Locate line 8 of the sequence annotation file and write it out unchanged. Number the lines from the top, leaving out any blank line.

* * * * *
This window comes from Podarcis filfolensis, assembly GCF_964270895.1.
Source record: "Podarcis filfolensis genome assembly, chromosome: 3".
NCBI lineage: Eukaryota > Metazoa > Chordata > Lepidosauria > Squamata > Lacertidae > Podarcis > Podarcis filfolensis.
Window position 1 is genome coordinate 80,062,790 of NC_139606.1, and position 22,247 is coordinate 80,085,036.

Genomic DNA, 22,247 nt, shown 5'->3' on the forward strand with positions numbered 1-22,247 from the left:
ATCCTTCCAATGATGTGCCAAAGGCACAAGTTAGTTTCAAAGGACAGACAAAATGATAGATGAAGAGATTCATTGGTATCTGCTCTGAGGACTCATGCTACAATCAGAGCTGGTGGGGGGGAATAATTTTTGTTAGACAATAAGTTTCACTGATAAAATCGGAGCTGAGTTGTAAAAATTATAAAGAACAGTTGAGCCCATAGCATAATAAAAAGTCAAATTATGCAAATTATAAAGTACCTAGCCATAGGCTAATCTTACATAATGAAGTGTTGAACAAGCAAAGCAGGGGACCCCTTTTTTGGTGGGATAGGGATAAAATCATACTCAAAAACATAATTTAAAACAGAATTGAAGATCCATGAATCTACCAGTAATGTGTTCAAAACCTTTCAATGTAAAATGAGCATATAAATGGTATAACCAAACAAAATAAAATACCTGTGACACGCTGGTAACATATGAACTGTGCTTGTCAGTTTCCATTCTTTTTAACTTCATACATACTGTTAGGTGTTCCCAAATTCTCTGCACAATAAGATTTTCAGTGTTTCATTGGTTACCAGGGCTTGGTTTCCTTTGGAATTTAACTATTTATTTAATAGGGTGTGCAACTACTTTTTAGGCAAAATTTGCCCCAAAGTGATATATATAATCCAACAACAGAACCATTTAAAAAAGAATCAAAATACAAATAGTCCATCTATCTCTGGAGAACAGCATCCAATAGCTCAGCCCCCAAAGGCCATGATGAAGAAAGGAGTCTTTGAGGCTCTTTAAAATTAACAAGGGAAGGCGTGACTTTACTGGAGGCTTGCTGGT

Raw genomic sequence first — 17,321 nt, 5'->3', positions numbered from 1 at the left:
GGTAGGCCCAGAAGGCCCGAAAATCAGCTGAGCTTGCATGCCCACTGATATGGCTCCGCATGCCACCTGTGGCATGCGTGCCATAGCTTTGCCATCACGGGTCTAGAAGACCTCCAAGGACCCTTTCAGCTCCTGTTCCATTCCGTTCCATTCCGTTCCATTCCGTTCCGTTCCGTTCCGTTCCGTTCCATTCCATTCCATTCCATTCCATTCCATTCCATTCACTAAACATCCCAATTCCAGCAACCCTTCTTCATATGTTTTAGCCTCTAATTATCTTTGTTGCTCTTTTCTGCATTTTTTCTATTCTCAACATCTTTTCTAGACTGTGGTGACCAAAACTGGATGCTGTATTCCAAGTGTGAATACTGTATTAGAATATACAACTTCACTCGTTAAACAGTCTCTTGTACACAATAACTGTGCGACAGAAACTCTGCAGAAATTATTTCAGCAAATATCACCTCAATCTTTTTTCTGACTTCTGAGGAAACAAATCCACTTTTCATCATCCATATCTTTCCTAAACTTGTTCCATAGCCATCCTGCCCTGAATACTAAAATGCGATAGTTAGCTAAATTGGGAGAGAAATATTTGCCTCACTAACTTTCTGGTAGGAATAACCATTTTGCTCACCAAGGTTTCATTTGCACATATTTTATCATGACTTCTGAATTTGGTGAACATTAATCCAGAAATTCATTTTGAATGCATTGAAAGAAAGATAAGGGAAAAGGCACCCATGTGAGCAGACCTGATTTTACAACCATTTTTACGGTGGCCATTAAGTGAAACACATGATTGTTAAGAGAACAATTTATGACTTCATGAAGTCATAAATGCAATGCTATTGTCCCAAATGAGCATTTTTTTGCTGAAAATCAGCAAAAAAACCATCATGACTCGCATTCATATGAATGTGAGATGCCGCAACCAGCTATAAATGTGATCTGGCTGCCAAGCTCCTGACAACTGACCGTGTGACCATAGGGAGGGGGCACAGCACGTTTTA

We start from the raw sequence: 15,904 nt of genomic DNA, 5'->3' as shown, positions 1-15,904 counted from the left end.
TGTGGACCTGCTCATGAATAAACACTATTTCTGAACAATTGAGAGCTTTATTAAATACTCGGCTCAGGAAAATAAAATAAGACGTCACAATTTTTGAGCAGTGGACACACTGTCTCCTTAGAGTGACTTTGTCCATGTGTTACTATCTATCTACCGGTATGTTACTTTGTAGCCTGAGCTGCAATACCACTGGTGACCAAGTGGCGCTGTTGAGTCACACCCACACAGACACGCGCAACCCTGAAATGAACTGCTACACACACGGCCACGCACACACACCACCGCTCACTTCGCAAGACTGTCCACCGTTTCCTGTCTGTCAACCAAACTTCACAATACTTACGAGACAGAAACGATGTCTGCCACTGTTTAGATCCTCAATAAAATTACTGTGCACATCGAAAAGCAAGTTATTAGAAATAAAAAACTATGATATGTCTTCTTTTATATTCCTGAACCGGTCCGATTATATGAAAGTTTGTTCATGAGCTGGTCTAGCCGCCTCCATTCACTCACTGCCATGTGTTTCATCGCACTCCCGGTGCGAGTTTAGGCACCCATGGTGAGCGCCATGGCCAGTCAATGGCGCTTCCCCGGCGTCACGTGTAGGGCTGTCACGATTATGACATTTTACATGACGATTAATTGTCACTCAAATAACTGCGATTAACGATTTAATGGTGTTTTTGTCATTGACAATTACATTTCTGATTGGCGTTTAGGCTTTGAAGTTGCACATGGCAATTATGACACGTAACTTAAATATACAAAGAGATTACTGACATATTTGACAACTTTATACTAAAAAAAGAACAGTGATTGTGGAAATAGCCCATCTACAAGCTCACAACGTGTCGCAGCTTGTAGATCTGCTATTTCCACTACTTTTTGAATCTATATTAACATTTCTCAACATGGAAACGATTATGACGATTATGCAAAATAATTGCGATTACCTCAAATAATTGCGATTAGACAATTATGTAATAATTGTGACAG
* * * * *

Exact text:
GGTAGGCCCAGAAGGCCCGAAAATCAGCTGAGCTTGCATGCCCACTGATATGGCTCCGCATGCCACCTGTGGCATGCGTGCCATAGCTTTGCCATCACGGGTCTAGAAGACCTCCAAGGACCCTTTCAGCTCCTGTTCCATTCCGTTCCATTCCGTTCCATTCCGTTCCGTTCCGTTCCGTTCCGTTCCATTCCATTCCATTCCATTCCATTCCATTCCATTCACTAAACATCCCAATTCCAGCAACCCTTCTTCATATGTTTTAGCCTCTAATTATCTTTGTTGCTCTTTTCTGCATTTTTTCTATTCTCAACATCTTTTCTAGACTGTGGTGACCAAAACTGGATGCTGTATTCCAAGTGTGAATACTGTATTAGAATATACAACTTCACTCGTTAAACAGTCTCTTGTACACAATAACTGTGCGACAGAAACTCTGCAGAAATTATTTCAGCAAATATCACCTCAATCTTTTTTCTGACTTCTGAGGAAACAAATCCACTTTTCATCATCCATATCTTTCCTAAACTTGTTCCATAGCCATCCTGCCCTGAATACTAAAATGCGATAGTTAGCTAAATTGGGAGAGAAATATTTGCCTCACTAACTTTCTGGTAGGAATAACCATTTTGCTCACCAAGGTTTCATTTGCACATATTTTATCATGACTTCTGAATTTGGTGAACATTAATCCAGAAATTCATTTTGAATGCATTGAAAGAAAGATAAGGGAAAAGGCACCCATGTGAGCAGACCTGATTTTACAACCATTTTTACGGTGGCCATTAAGTGAAACACATGATTGTTAAGAGAACAATTTATGACTTCATGAAGTCATAAATGCAATGCTATTGTCCCAAATGAGCATTTTTTTGCTGAAAATCAGCAAAAAAACCATCATGACTCGCATTCATATGAATGTGAGATGCCGCAACCAGCTATAAATGTGATCTGGCTGCCAAGCTCCTGACAACTGACCGTGTGACCATAGGGAGGGGGCACAGCACGTTTTA